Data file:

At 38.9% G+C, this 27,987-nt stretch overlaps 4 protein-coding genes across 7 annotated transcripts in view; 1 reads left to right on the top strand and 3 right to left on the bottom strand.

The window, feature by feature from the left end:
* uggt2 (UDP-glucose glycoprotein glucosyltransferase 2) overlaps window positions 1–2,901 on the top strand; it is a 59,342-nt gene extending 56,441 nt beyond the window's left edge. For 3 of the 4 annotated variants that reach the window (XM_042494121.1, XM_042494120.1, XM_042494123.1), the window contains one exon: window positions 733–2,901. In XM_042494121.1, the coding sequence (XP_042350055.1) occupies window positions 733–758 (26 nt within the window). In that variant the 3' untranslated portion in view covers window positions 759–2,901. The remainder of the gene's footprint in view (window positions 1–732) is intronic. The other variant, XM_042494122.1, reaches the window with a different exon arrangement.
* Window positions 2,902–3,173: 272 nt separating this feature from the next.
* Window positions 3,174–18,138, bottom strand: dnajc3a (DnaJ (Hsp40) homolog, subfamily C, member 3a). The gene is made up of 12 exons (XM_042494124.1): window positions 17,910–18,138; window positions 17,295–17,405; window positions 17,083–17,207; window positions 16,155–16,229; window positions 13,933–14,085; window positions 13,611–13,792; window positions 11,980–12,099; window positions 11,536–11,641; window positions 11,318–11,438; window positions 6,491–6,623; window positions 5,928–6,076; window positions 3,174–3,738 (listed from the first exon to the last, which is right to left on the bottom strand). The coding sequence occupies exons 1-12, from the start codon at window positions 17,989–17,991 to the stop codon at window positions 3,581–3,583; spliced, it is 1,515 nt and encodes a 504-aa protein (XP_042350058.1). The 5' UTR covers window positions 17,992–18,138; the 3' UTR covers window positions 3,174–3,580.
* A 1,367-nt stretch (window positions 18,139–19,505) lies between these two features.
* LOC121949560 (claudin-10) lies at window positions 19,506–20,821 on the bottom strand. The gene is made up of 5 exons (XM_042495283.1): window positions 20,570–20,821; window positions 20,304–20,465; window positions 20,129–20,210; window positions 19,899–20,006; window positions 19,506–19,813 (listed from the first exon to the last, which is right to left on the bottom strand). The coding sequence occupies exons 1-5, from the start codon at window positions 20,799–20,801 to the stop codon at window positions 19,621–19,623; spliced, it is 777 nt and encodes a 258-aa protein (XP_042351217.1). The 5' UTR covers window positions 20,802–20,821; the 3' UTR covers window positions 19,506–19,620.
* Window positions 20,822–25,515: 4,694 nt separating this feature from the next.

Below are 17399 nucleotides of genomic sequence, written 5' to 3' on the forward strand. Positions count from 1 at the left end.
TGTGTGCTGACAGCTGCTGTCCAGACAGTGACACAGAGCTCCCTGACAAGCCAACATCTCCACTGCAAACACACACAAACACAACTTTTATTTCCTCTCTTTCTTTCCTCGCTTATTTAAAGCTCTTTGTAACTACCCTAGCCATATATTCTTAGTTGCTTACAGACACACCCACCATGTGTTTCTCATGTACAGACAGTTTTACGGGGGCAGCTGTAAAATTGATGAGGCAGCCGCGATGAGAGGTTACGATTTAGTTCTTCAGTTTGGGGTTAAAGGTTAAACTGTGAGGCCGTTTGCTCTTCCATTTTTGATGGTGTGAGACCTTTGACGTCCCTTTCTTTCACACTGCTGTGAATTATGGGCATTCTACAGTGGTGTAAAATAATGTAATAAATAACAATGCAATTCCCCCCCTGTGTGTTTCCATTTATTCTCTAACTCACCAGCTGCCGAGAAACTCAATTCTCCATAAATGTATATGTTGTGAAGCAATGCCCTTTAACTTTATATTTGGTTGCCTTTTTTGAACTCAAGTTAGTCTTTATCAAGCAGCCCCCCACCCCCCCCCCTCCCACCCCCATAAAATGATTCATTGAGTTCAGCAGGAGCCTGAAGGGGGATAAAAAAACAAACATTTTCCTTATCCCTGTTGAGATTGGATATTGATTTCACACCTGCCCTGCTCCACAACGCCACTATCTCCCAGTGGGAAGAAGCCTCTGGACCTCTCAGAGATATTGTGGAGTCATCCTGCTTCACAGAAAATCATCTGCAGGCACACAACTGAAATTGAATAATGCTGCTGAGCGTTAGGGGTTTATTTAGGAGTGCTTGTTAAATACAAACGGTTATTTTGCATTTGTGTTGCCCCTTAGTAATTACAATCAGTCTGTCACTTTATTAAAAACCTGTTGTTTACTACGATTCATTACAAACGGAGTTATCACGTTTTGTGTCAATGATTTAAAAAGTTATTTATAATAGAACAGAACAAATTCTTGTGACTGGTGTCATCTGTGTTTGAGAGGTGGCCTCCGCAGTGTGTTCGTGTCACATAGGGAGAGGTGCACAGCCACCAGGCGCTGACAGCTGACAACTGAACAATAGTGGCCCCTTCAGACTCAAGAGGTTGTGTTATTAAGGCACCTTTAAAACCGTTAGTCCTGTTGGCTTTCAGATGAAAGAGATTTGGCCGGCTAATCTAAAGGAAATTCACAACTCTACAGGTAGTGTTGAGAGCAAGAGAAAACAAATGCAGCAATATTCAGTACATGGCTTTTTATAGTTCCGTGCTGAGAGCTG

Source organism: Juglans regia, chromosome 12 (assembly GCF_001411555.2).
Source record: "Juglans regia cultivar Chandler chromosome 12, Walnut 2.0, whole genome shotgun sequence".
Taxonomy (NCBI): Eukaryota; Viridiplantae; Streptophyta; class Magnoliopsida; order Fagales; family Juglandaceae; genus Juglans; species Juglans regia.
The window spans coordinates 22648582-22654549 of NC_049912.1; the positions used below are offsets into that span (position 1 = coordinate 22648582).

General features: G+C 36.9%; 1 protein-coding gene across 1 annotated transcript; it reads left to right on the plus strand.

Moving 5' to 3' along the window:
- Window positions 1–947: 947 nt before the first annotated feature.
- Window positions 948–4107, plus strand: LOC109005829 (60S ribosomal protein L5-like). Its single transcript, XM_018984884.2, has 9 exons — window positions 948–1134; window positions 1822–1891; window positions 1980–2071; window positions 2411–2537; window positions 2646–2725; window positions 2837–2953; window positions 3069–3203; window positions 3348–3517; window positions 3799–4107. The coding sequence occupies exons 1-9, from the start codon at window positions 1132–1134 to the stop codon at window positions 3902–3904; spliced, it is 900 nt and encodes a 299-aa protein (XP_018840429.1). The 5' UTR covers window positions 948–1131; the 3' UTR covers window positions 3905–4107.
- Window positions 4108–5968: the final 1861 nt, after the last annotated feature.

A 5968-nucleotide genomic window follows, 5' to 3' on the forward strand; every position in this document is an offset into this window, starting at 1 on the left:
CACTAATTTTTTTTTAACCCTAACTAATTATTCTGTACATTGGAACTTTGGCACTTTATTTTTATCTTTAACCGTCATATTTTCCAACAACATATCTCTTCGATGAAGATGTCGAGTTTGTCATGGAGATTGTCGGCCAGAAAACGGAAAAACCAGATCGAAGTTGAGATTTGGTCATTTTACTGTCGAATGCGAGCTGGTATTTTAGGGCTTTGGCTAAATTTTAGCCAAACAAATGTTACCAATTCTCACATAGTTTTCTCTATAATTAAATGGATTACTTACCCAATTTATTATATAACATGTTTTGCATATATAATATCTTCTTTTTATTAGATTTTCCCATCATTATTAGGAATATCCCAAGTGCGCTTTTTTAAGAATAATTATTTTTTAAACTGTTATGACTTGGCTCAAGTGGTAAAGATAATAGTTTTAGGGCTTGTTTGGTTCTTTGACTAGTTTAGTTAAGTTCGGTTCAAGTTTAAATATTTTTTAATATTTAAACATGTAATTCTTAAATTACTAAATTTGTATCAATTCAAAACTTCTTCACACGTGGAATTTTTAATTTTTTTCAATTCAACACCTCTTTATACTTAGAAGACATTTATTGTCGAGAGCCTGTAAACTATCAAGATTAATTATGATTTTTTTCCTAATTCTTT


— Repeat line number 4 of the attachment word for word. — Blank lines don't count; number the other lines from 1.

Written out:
* Window positions 2,902–3,173: 272 nt separating this feature from the next.